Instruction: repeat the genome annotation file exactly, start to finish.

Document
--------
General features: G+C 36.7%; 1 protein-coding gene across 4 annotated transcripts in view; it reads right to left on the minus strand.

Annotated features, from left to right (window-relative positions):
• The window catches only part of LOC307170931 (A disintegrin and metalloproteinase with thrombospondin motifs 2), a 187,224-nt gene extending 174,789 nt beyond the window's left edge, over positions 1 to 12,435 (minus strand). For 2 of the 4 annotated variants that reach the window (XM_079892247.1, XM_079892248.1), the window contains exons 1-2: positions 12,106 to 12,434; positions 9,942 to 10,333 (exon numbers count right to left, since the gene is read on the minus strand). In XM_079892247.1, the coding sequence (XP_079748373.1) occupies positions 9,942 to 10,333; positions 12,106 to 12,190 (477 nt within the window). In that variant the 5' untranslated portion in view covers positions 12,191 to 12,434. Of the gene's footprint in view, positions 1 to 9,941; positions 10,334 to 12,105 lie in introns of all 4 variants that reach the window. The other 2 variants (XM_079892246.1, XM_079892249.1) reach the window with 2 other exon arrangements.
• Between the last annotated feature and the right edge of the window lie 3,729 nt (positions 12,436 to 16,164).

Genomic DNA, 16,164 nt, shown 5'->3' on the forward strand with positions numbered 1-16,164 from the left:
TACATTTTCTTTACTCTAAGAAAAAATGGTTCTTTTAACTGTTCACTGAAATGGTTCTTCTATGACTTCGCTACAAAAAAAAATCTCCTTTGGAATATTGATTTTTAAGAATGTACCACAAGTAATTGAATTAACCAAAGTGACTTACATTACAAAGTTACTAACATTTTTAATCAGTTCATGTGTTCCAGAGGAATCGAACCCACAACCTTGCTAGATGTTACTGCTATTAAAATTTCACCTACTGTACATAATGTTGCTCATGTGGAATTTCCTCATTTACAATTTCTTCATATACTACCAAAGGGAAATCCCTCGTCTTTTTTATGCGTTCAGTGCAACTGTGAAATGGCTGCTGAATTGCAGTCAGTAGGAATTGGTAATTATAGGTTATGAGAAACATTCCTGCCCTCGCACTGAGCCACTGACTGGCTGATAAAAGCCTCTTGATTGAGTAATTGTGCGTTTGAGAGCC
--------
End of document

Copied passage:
General features: G+C 36.7%; 1 protein-coding gene across 4 annotated transcripts in view; it reads right to left on the minus strand.

Annotated features, from left to right (window-relative positions):
• The window catches only part of LOC307170931 (A disintegrin and metalloproteinase with thrombospondin motifs 2), a 187,224-nt gene extending 174,789 nt beyond the window's left edge, over positions 1 to 12,435 (minus strand). For 2 of the 4 annotated variants that reach the window (XM_079892247.1, XM_079892248.1), the window contains exons 1-2: positions 12,106 to 12,434; positions 9,942 to 10,333 (exon numbers count right to left, since the gene is read on the minus strand). In XM_079892247.1, the coding sequence (XP_079748373.1) occupies positions 9,942 to 10,333; positions 12,106 to 12,190 (477 nt within the window). In that variant the 5' untranslated portion in view covers positions 12,191 to 12,434. Of the gene's footprint in view, positions 1 to 9,941; positions 10,334 to 12,105 lie in introns of all 4 variants that reach the window. The other 2 variants (XM_079892246.1, XM_079892249.1) reach the window with 2 other exon arrangements.
• Between the last annotated feature and the right edge of the window lie 3,729 nt (positions 12,436 to 16,164).

Genomic DNA, 16,164 nt, shown 5'->3' on the forward strand with positions numbered 1-16,164 from the left:
TACATTTTCTTTACTCTAAGAAAAAATGGTTCTTTTAACTGTTCACTGAAATGGTTCTTCTATGACTTCGCTACAAAAAAAAATCTCCTTTGGAATATTGATTTTTAAGAATGTACCACAAGTAATTGAATTAACCAAAGTGACTTACATTACAAAGTTACTAACATTTTTAATCAGTTCATGTGTTCCAGAGGAATCGAACCCACAACCTTGCTAGATGTTACTGCTATTAAAATTTCACCTACTGTACATAATGTTGCTCATGTGGAATTTCCTCATTTACAATTTCTTCATATACTACCAAAGGGAAATCCCTCGTCTTTTTTATGCGTTCAGTGCAACTGTGAAATGGCTGCTGAATTGCAGTCAGTAGGAATTGGTAATTATAGGTTATGAGAAACATTCCTGCCCTCGCACTGAGCCACTGACTGGCTGATAAAAGCCTCTTGATTGAGTAATTGTGCGTTTGAGAGCC